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Read/Post Comments (8) | Recommend This Article (1)

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  • Report this Comment On October 21, 2013, at 12:58 PM, zack777 wrote:

    The thing about Potbelly is the taste and quality of their food. Comparing them to Subway is kind of ridiculous and I have to assume that anyone implying Potbelly is just another Subway has never eaten at one or both of them. The thing I hear a lot of the television talking heads bash it about is that their menu isn't as healthy as Chipotle or Panera. It may be slightly less healthy than either, but you know what, of the 21 meals I eat per week, I can splurge 1 or 2 meals that aren't just vegetables, fruit and lean protein. I first ate at Potbelly about 6 weeks ago, have eaten at one twice a week since then, and the "unhealthy" food hasn't hurt me at all.

  • Report this Comment On October 21, 2013, at 2:47 PM, mikecart1 wrote:

    Thanks zack777 for comment. I have read about the Subway/Potbelly comparison a lot since it went public and it makes no sense. Also if you look at the Potbelly location map on their latest annual report, they have a lot of expansion room left. With expansion, I see IMO a lot of revenue growth and as a consequence much higher share prices. Will it be the next Chipotle? Who knows. Maybe not. Does it matter though? A win is a win and doubling from today's price isn't that bad.

  • Report this Comment On October 22, 2013, at 10:02 AM, kevbo34 wrote:

    Wreck Sandwich with cheese, mayo, mustard, oil, seasoning, lettuce, tomato, pickles

    Fat: 39 Calories: 744 Sodium: 2364

    Steak burrito with white rice, black beans, sour cream, cheese, lettuce and hot sauce

    Fat: 40 Calories: 1035 Sodium: 2160

    I will grant you a burrito is more filling than a wreck but throw in a bag of chips and it's still pretty comparable.

    Note that you can eat a fairly healthy lunch at both these places by mixing the right ingredients. For example, at Potbelly, I get a Mushroom Melt with not cheese and all the fixings. I am not a vegetarian but the toasted bread, mushrooms and fixings is delicious. At Chipotle I get a steak salad with all the fixings. Both around 550 calories.

    My point adds to the theme of this article and the comments. Chipotle calling Potbelly unhealthy is the kettle calling the coffee black. Furthermore, I say irresistibly delicious snacks are more to blame for the obesity epidemic then places like Chipotle and Potbelly.

  • Report this Comment On October 22, 2013, at 12:28 PM, sandiegoman wrote:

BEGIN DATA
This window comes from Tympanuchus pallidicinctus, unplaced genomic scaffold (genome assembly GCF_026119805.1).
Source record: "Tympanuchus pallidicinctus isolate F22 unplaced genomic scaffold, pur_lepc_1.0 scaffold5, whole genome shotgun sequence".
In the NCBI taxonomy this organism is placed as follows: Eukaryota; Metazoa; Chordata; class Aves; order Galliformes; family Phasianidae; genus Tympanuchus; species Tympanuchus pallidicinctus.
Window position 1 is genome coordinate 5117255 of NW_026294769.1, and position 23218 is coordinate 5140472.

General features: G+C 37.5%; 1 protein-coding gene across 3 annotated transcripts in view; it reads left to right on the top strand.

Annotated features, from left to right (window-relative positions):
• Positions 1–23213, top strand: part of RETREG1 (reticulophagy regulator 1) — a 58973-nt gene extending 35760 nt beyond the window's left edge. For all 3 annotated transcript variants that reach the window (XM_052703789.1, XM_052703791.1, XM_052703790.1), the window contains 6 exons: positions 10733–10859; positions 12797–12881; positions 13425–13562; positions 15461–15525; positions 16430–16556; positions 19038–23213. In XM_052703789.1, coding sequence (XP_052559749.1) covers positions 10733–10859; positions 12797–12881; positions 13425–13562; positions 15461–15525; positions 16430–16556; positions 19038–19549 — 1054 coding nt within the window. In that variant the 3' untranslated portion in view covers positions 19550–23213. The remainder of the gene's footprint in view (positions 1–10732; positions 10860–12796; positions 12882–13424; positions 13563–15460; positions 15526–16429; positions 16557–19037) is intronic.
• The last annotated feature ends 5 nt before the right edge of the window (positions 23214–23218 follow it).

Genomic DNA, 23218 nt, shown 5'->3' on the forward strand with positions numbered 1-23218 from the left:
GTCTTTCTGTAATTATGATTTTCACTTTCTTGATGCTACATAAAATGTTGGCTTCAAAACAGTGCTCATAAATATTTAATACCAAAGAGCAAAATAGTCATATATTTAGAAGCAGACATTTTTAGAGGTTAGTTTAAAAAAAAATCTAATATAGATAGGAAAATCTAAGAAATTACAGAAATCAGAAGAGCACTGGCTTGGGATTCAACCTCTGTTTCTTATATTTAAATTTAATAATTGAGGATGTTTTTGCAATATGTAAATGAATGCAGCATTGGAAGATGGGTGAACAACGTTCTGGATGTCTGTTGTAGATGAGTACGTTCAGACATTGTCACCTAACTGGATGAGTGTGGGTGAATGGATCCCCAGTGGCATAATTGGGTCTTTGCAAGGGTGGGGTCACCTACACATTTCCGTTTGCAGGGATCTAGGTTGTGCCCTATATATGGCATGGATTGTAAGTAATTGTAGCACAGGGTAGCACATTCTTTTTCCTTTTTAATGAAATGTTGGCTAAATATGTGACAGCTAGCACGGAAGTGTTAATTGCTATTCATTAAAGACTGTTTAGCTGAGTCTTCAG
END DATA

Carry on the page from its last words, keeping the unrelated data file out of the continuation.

The issue I see with Potbelly (vs Panera and Chipotle) is perceived value. When I'm in Potbelly, I feel like the ingredients are not as fresh (yes, I know they claim cut fresh every morning) but it just doesnt seem that way. I also feel like the "value" of Potbelly has decreased over the past few years. The sandwiches seem to be getting smaller and smaller and there's really no innovation within the sandwiches. They throw bacon on a sandwich and call it a new sandwich? Non innovative sandwiches and ideas are what keeps me away from this

  • Report this Comment On October 22, 2013, at 3:03 PM, mikecart1 wrote:

    kevbo34,

    Good point. I eat at Chipotle weekly but one can easily make a place that is supposed to be healthy very the opposite. Add a ton of sour creme and cheese on a double serving of steak and you got over 1000 calories easily without a drink or chips added on. I also say though that I'm cutting for a fitness related contest and that I've been doing the cutting and still eating at Chipotle 1-3x a week lol. It isn't Chipotle or Potbelly, it is everything else people eat and either refuse to admit or just forget.

  • Report this Comment On October 22, 2013, at 3:06 PM, mikecart1 wrote:

    sandiegoman,

    I don't go to Potbelly often so I can't really tell the difference (actually 2x ever), but innovation to sandwiches might not be a requirement. Subway's core lineup has remained the same for years and they continue to expand. Chipotle really hasn't changed anything in a long time. I would recommend removing the need for innovation and realizing the ability for expansion as a reason to monitor this stock. While profit margins may be dismal for several quarters, revenues is what will drive this stock up and there is plenty of room to go higher.

  • Report this Comment On October 23, 2013, at 8:00 AM, kevbo34 wrote:

    Yes,

    What analysts don't understand is most people prefer simple, recognizable foods. Food manufacturers know this. This is why I think Potbelly's will win over Noodles. When you want something simple at lunch you aren't going to get a bowel of speggeti and meatballs. I've been working in Chicago for 13 years and I think I had pasta maybe five times at lunch for going away lunches.

  • Report this Comment On January 13, 2014, at 6:11 PM, sandiegoman wrote:

    Well, I think I pegged this IPO...and Kevbo -- what is speggeti?